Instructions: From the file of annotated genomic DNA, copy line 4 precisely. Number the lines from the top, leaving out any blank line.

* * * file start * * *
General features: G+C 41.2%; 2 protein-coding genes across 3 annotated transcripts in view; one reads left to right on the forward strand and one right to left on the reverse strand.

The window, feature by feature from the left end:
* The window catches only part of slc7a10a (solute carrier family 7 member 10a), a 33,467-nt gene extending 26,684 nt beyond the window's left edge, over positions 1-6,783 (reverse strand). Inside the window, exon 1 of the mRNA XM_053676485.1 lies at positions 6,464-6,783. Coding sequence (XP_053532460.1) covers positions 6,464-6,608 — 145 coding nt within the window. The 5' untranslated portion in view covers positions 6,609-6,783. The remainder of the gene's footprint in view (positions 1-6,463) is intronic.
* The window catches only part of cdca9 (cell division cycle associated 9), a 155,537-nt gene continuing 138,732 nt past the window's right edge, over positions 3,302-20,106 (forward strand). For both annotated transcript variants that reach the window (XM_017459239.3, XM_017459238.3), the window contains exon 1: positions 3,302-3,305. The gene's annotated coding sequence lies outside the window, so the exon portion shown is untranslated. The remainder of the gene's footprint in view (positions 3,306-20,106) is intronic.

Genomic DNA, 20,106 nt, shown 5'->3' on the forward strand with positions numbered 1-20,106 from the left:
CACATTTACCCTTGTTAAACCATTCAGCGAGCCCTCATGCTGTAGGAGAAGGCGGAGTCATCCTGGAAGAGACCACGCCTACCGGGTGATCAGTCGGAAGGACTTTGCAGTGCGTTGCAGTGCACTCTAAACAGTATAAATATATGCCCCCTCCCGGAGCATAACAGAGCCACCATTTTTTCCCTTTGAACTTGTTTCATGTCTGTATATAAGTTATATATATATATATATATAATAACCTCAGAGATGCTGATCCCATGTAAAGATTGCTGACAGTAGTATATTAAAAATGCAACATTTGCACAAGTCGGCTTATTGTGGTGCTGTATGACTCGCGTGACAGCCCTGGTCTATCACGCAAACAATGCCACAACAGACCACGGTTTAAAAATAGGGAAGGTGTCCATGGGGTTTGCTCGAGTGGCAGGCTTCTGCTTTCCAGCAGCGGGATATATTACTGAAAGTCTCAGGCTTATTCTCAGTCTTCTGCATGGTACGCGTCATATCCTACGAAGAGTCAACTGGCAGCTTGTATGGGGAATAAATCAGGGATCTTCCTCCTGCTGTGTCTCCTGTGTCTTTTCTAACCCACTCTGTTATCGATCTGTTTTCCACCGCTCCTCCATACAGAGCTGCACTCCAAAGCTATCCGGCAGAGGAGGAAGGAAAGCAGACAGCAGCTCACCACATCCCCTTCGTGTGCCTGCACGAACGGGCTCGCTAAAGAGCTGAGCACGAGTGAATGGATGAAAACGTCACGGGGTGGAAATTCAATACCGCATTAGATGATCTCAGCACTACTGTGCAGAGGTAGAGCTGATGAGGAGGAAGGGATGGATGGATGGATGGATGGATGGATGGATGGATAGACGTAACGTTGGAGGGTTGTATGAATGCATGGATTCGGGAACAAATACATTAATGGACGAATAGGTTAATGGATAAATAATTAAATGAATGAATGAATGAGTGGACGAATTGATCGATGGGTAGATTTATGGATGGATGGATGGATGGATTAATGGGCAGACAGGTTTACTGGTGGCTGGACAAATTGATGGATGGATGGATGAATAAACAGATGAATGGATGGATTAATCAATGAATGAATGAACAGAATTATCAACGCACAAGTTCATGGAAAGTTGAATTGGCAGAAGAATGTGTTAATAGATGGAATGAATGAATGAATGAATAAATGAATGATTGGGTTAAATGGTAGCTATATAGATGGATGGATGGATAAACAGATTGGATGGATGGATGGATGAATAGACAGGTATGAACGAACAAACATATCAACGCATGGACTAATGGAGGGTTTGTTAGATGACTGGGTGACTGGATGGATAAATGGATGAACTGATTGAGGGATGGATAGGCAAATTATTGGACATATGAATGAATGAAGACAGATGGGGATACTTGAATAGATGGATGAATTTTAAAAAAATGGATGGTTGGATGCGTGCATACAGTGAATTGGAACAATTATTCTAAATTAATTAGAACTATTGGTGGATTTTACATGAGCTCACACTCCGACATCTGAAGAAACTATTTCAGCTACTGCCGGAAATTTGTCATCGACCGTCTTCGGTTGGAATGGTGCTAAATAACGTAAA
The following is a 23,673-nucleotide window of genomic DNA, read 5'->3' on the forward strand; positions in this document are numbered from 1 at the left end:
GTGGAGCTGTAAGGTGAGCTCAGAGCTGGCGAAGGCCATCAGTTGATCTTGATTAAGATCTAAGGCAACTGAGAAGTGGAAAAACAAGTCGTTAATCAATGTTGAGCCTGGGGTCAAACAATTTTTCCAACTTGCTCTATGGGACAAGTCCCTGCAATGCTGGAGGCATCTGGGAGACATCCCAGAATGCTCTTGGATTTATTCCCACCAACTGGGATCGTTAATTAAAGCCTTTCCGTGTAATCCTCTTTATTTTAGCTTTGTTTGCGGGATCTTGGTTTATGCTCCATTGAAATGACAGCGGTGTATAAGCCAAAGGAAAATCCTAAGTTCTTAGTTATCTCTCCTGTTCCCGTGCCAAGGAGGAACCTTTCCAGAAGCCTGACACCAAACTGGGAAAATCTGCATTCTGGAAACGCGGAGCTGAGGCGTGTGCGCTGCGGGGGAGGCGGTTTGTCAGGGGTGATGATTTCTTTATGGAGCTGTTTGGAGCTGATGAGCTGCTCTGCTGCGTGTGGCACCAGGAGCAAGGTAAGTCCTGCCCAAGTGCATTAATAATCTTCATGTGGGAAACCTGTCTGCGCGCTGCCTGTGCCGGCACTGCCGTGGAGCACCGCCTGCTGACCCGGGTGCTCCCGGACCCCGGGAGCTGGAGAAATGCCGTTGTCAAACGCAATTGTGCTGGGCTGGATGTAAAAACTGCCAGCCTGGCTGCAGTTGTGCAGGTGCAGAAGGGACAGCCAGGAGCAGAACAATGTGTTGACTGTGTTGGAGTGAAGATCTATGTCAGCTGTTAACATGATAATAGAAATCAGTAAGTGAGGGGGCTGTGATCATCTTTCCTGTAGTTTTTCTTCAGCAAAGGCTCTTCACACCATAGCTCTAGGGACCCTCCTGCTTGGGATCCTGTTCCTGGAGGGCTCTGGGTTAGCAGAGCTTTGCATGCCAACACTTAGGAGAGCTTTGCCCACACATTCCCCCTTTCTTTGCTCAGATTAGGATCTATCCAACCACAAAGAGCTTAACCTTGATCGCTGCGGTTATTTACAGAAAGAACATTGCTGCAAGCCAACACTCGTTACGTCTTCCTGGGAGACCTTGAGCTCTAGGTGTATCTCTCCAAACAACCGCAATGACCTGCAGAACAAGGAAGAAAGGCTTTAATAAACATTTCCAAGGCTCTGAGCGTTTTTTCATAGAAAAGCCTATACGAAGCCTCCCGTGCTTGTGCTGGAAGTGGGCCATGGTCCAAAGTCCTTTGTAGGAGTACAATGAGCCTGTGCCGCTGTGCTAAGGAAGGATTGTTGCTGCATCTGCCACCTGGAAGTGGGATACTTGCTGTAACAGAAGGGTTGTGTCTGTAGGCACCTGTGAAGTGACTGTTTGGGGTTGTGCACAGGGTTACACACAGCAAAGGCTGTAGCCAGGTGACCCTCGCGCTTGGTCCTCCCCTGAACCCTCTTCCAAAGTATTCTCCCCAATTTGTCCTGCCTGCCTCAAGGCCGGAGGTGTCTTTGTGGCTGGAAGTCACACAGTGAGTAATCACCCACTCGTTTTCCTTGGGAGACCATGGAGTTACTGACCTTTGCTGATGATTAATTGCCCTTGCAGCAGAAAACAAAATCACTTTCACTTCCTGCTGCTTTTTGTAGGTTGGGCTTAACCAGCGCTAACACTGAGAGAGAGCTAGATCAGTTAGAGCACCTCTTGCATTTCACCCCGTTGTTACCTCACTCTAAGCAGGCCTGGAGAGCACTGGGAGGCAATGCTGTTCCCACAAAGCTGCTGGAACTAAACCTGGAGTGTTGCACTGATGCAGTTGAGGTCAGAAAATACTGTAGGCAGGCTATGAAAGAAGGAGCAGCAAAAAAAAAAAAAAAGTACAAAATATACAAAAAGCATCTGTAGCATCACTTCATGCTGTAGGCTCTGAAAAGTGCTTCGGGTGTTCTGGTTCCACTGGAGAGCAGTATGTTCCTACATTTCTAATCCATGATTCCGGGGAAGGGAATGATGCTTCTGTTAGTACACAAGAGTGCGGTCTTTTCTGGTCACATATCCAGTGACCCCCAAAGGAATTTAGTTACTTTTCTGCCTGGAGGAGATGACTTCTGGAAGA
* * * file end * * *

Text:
* The window catches only part of cdca9 (cell division cycle associated 9), a 155,537-nt gene continuing 138,732 nt past the window's right edge, over positions 3,302-20,106 (forward strand). For both annotated transcript variants that reach the window (XM_017459239.3, XM_017459238.3), the window contains exon 1: positions 3,302-3,305. The gene's annotated coding sequence lies outside the window, so the exon portion shown is untranslated. The remainder of the gene's footprint in view (positions 3,306-20,106) is intronic.